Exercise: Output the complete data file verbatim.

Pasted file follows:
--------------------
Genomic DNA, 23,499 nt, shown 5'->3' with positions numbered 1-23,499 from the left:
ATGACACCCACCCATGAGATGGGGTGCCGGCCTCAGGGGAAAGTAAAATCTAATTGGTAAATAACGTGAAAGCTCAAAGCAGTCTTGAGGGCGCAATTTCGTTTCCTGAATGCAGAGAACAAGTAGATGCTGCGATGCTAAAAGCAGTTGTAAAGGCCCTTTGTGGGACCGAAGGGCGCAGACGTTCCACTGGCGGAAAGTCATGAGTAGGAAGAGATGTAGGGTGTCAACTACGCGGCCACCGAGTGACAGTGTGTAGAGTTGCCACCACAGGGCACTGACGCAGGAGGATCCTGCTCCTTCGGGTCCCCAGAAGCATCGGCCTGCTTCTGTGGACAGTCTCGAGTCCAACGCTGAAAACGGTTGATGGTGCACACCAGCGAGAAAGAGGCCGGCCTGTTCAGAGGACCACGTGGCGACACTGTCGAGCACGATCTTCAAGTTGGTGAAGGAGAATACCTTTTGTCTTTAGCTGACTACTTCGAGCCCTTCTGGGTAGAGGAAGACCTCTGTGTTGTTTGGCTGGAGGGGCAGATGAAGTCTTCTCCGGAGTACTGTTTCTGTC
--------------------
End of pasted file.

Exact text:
Genomic DNA, 23,499 nt, shown 5'->3' with positions numbered 1-23,499 from the left:
ATGACACCCACCCATGAGATGGGGTGCCGGCCTCAGGGGAAAGTAAAATCTAATTGGTAAATAACGTGAAAGCTCAAAGCAGTCTTGAGGGCGCAATTTCGTTTCCTGAATGCAGAGAACAAGTAGATGCTGCGATGCTAAAAGCAGTTGTAAAGGCCCTTTGTGGGACCGAAGGGCGCAGACGTTCCACTGGCGGAAAGTCATGAGTAGGAAGAGATGTAGGGTGTCAACTACGCGGCCACCGAGTGACAGTGTGTAGAGTTGCCACCACAGGGCACTGACGCAGGAGGATCCTGCTCCTTCGGGTCCCCAGAAGCATCGGCCTGCTTCTGTGGACAGTCTCGAGTCCAACGCTGAAAACGGTTGATGGTGCACACCAGCGAGAAAGAGGCCGGCCTGTTCAGAGGACCACGTGGCGACACTGTCGAGCACGATCTTCAAGTTGGTGAAGGAGAATACCTTTTGTCTTTAGCTGACTACTTCGAGCCCTTCTGGGTAGAGGAAGACCTCTGTGTTGTTTGGCTGGAGGGGCAGATGAAGTCTTCTCCGGAGTACTGTTTCTGTC